The SEC should protect investors from fraud and deception, but not prevent them from making the choice of which type of financial professional they wish to deal with. To its credit, the SEC’s proposed disclosure forms could make it easier for investors to make informed choices. That is, if other red tape is cleared away.
Though not nearly as burdensome and costly as the DOL’s rule would have been to ordinary investors and financial professionals, the SEC’s proposed regulation is also flawed in that it doesn’t find any outdated rules to repeal. Though President Trump’s order for 1-in and 2-out on regulations only applies to executive agencies under his direct control, independent agencies such as the SEC should adhere to the spirit of that directive.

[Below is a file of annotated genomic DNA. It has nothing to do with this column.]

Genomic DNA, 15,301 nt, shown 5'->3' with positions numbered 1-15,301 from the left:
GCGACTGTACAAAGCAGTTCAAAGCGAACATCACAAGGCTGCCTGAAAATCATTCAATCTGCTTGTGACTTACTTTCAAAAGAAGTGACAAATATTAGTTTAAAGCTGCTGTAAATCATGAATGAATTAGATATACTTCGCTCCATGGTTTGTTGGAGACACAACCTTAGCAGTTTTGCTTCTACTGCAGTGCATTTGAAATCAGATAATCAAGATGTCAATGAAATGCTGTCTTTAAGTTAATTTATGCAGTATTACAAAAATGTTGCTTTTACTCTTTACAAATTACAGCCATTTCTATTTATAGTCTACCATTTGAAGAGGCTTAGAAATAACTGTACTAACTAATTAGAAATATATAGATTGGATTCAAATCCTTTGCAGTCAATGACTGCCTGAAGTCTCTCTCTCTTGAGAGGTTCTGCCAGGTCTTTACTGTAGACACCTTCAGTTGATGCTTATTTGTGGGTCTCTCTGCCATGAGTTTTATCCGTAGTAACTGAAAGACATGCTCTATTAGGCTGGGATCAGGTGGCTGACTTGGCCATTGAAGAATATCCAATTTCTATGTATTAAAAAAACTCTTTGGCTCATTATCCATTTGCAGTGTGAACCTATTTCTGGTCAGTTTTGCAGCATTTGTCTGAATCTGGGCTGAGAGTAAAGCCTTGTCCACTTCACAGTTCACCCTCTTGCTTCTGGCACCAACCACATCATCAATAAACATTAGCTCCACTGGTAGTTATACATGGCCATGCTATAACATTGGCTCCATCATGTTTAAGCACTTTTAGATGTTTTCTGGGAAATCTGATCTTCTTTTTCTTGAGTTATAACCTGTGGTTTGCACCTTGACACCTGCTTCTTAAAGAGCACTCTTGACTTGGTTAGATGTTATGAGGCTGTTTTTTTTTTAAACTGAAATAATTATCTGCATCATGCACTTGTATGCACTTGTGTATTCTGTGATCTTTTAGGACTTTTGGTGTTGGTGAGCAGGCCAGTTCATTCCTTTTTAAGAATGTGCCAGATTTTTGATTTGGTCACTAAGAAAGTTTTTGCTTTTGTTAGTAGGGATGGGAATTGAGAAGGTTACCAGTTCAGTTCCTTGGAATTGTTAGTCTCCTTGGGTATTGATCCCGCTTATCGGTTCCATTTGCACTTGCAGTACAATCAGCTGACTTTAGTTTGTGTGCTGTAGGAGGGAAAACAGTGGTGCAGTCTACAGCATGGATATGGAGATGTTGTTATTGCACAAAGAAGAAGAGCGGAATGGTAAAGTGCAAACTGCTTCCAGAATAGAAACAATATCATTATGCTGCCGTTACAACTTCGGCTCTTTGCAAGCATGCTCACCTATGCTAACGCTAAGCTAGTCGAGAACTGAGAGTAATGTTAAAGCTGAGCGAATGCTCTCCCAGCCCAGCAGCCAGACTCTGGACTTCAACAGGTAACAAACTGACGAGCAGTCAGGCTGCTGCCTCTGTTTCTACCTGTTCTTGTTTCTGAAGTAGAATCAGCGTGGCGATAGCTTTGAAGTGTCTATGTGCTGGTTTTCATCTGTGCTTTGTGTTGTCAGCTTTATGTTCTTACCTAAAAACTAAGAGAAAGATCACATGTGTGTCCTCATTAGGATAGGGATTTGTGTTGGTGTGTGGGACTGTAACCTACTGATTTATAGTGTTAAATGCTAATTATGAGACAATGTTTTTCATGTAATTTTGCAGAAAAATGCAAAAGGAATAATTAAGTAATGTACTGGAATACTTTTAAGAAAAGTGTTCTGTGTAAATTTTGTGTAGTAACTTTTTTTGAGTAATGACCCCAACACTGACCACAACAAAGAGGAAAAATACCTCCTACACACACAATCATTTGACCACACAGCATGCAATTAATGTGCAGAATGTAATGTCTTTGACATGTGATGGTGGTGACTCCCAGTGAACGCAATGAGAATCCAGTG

In that vein, if the SEC wants to update disclosures that broker-dealers give to investors, it should get rid of some of the other paperwork it requires brokers to bombard their customers with. Former Republican SEC Commissioner Paul Atkins and former Democratic SEC chair Mary Jo White (appointed by President Obama) have both issued warning about the information overload investors are mandated to receive, and how this volume of paperwork could distract them from the most important info that they need to know.
And needless to say, the SEC should discount any advice it receives to make its rule more like the paternalistic DOL regulation. Limiting investor choice and foreclosing options due to cost is certainly not in Main Street investors’ “best interest.”